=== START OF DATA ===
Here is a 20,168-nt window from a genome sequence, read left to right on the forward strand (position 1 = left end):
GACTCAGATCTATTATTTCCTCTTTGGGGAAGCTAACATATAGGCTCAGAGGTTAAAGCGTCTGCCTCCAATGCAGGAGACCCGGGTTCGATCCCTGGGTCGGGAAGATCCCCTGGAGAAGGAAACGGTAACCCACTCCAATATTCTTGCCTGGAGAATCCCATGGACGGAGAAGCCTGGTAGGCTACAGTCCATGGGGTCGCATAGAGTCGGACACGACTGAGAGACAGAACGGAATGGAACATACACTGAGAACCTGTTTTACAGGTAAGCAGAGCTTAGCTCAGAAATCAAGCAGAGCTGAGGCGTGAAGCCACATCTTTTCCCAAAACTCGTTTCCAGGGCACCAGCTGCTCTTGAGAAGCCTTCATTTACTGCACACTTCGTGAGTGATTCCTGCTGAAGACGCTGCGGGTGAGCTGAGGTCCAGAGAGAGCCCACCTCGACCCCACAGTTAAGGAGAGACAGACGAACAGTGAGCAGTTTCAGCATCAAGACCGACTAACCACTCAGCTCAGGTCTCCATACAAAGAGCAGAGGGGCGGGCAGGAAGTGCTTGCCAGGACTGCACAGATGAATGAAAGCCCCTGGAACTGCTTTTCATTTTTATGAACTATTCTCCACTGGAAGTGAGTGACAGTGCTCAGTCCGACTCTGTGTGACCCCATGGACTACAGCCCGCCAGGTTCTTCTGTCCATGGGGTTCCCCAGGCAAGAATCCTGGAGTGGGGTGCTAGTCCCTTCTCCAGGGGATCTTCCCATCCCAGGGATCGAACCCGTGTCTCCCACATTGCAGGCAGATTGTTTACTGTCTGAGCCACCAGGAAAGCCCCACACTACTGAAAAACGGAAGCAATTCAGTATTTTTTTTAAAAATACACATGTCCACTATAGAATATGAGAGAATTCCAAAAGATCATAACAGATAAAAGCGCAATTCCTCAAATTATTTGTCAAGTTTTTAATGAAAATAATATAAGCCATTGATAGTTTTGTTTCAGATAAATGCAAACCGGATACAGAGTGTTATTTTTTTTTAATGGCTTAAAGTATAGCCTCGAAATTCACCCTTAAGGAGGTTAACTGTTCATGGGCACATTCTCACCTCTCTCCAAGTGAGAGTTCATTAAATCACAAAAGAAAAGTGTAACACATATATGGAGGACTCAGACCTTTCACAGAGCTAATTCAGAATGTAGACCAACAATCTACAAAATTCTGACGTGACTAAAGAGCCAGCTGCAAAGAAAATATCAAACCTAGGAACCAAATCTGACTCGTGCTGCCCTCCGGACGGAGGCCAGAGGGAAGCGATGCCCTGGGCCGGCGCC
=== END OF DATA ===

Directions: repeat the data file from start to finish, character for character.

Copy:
Here is a 20,168-nt window from a genome sequence, read left to right on the forward strand (position 1 = left end):
GACTCAGATCTATTATTTCCTCTTTGGGGAAGCTAACATATAGGCTCAGAGGTTAAAGCGTCTGCCTCCAATGCAGGAGACCCGGGTTCGATCCCTGGGTCGGGAAGATCCCCTGGAGAAGGAAACGGTAACCCACTCCAATATTCTTGCCTGGAGAATCCCATGGACGGAGAAGCCTGGTAGGCTACAGTCCATGGGGTCGCATAGAGTCGGACACGACTGAGAGACAGAACGGAATGGAACATACACTGAGAACCTGTTTTACAGGTAAGCAGAGCTTAGCTCAGAAATCAAGCAGAGCTGAGGCGTGAAGCCACATCTTTTCCCAAAACTCGTTTCCAGGGCACCAGCTGCTCTTGAGAAGCCTTCATTTACTGCACACTTCGTGAGTGATTCCTGCTGAAGACGCTGCGGGTGAGCTGAGGTCCAGAGAGAGCCCACCTCGACCCCACAGTTAAGGAGAGACAGACGAACAGTGAGCAGTTTCAGCATCAAGACCGACTAACCACTCAGCTCAGGTCTCCATACAAAGAGCAGAGGGGCGGGCAGGAAGTGCTTGCCAGGACTGCACAGATGAATGAAAGCCCCTGGAACTGCTTTTCATTTTTATGAACTATTCTCCACTGGAAGTGAGTGACAGTGCTCAGTCCGACTCTGTGTGACCCCATGGACTACAGCCCGCCAGGTTCTTCTGTCCATGGGGTTCCCCAGGCAAGAATCCTGGAGTGGGGTGCTAGTCCCTTCTCCAGGGGATCTTCCCATCCCAGGGATCGAACCCGTGTCTCCCACATTGCAGGCAGATTGTTTACTGTCTGAGCCACCAGGAAAGCCCCACACTACTGAAAAACGGAAGCAATTCAGTATTTTTTTTAAAAATACACATGTCCACTATAGAATATGAGAGAATTCCAAAAGATCATAACAGATAAAAGCGCAATTCCTCAAATTATTTGTCAAGTTTTTAATGAAAATAATATAAGCCATTGATAGTTTTGTTTCAGATAAATGCAAACCGGATACAGAGTGTTATTTTTTTTTAATGGCTTAAAGTATAGCCTCGAAATTCACCCTTAAGGAGGTTAACTGTTCATGGGCACATTCTCACCTCTCTCCAAGTGAGAGTTCATTAAATCACAAAAGAAAAGTGTAACACATATATGGAGGACTCAGACCTTTCACAGAGCTAATTCAGAATGTAGACCAACAATCTACAAAATTCTGACGTGACTAAAGAGCCAGCTGCAAAGAAAATATCAAACCTAGGAACCAAATCTGACTCGTGCTGCCCTCCGGACGGAGGCCAGAGGGAAGCGATGCCCTGGGCCGGCGCC